Browsing named entities in Edward L. Pierce, Memoir and letters of Charles Sumner: volume 4. You can also browse the collection for July 21st, 1866 AD or search for July 21st, 1866 AD in all documents.

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Edward L. Pierce, Memoir and letters of Charles Sumner: volume 4, Chapter 51: reconstruction under Johnson's policy.—the fourteenth amendment to the constitution.—defeat of equal suffrage for the District of Columbia, and for Colorado, Nebraska, and Tennessee.—fundamental conditions.— proposed trial of Jefferson Davis.—the neutrality acts. —Stockton's claim as a senator.—tributes to public men. —consolidation of the statutes.—excessive labor.— address on Johnson's Policy.—his mother's death.—his marriage.—1865-1866. (search)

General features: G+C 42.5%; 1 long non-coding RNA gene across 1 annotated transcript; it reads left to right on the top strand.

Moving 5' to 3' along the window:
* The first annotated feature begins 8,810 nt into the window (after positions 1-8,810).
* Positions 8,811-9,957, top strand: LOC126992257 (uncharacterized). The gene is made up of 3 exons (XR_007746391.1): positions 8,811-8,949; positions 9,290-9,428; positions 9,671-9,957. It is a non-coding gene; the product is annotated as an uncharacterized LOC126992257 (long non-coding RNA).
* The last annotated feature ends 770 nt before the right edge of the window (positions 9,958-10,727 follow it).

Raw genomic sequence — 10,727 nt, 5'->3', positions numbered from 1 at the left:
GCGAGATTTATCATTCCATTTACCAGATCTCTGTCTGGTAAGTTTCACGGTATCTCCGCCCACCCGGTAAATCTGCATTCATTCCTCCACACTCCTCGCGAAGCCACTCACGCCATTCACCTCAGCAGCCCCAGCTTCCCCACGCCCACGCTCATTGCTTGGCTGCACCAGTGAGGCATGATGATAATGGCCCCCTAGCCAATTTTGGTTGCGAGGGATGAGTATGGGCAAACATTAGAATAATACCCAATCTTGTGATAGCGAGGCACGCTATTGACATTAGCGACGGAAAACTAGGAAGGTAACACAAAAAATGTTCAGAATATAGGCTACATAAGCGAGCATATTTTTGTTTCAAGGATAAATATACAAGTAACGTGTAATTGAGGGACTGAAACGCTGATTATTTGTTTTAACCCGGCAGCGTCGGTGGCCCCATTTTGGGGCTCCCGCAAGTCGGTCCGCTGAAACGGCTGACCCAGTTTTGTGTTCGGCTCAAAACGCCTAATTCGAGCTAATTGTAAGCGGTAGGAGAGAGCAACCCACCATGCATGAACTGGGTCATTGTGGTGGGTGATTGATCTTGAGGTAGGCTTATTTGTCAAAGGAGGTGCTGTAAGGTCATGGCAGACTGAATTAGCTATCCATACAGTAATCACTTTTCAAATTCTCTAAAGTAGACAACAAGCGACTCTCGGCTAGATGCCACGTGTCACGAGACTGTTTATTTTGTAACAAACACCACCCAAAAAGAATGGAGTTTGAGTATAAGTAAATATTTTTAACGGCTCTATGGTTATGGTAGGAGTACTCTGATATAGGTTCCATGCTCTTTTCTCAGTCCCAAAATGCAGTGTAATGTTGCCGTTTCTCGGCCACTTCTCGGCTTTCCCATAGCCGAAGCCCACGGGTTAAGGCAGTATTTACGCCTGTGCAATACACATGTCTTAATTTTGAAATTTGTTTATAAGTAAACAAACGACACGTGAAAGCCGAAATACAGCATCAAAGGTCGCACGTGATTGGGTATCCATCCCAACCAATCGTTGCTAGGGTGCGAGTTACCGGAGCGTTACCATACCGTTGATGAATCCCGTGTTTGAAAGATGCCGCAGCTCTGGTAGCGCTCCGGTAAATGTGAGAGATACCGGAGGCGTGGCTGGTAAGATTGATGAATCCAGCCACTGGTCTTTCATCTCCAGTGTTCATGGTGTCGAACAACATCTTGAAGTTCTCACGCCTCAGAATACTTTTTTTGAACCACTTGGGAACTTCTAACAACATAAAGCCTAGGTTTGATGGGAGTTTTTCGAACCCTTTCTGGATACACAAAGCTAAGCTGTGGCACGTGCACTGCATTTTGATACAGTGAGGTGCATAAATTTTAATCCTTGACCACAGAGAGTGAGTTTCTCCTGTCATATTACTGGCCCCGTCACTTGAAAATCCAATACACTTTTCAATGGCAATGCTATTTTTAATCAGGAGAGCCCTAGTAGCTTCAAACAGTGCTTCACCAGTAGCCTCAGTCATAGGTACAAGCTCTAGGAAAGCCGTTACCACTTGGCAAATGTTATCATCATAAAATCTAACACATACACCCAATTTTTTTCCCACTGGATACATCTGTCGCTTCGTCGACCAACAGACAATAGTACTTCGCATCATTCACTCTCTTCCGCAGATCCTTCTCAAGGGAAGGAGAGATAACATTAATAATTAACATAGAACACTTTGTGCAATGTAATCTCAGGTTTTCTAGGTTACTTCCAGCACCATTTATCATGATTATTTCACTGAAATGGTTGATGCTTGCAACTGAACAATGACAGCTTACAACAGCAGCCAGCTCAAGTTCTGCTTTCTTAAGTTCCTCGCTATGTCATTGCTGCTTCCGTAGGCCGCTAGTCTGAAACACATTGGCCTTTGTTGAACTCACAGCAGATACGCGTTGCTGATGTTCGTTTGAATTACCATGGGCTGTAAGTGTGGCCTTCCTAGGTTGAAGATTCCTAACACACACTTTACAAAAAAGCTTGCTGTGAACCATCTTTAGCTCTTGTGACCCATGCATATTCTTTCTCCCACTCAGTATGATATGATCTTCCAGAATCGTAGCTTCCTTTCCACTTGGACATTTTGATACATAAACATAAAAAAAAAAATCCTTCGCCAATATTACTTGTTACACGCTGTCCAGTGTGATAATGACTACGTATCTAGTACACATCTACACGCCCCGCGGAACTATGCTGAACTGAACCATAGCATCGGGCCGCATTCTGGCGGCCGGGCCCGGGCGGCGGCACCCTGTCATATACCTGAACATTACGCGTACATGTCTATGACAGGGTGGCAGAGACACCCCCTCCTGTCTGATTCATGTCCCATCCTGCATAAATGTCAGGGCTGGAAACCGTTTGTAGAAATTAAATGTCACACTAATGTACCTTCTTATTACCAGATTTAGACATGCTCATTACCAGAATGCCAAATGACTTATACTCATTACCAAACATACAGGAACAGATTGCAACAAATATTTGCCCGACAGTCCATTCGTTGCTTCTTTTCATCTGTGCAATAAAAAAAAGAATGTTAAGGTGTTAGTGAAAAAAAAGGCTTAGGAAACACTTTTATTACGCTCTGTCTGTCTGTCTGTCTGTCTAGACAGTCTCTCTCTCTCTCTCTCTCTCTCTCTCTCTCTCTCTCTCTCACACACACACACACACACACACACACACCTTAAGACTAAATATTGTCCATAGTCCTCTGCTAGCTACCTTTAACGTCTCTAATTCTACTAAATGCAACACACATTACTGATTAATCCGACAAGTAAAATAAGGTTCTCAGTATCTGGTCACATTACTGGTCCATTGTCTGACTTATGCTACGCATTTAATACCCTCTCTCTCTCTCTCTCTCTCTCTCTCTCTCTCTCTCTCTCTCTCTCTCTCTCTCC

States. The House by ordering the previous question cut off Boutwell's amendment for equal suffrage, and under the fervor inspired by the stubborn loyalty of a large portion of the inhabitants passed almost unanimously the resolution for the admission. Sumner contended in the Senate that the admission would be premature, as the rebel spirit was still controlling large districts; and further, that the denial of equal suffrage to the colored people made the constitution unrepublican. July 21, 1866; Works, vol. x. pp. 490-494. He insisted on an inquiry into the loyalty of D. T. Patterson when his credentials as senator from Tennessee were presented, July 26. Works, vol. x. pp. 502, 503. The Senate yielded to his criticisms of the preamble, but only three senators—Brown, Pomeroy, and Wade-joined him in insisting on equal suffrage as a condition. His earnestness did not bring his own colleague to his side. Wilson gave his reasons, Dec. 19, 1866 (Congressional Globe, p. 192),